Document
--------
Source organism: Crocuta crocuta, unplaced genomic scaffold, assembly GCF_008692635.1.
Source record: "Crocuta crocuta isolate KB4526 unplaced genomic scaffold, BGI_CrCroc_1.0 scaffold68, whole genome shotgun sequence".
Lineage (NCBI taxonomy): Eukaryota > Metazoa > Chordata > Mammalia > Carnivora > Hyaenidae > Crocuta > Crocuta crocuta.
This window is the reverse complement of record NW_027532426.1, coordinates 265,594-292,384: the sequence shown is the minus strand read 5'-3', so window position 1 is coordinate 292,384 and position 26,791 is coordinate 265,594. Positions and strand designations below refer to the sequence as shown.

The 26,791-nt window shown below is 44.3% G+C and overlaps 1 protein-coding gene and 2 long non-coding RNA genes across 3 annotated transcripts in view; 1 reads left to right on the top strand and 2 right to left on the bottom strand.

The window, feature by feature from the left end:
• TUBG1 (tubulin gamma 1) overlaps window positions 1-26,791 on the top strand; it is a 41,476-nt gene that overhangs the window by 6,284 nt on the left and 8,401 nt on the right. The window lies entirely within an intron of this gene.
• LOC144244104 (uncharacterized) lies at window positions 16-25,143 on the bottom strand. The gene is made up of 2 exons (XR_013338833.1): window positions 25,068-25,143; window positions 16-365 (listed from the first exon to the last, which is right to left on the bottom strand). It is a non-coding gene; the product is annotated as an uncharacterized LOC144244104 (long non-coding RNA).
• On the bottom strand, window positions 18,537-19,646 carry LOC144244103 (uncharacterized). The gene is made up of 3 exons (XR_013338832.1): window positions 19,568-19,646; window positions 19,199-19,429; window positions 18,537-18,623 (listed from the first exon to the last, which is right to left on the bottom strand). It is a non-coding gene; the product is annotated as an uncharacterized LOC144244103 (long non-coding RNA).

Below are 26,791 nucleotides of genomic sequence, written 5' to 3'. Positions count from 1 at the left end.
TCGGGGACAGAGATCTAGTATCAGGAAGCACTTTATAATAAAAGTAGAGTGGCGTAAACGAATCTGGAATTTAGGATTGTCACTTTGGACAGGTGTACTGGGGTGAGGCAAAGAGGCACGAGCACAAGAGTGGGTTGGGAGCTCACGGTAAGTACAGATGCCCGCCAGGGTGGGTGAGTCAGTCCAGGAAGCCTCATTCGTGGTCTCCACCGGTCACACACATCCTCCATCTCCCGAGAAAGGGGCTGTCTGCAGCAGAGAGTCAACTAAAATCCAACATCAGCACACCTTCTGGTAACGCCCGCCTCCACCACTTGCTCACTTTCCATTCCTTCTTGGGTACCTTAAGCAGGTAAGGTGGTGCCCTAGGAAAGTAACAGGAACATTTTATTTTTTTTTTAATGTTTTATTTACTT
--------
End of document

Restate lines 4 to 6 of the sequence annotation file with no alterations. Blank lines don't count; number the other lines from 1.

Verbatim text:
This window is the reverse complement of record NW_027532426.1, coordinates 265,594-292,384: the sequence shown is the minus strand read 5'-3', so window position 1 is coordinate 292,384 and position 26,791 is coordinate 265,594. Positions and strand designations below refer to the sequence as shown.

The 26,791-nt window shown below is 44.3% G+C and overlaps 1 protein-coding gene and 2 long non-coding RNA genes across 3 annotated transcripts in view; 1 reads left to right on the top strand and 2 right to left on the bottom strand.

The window, feature by feature from the left end: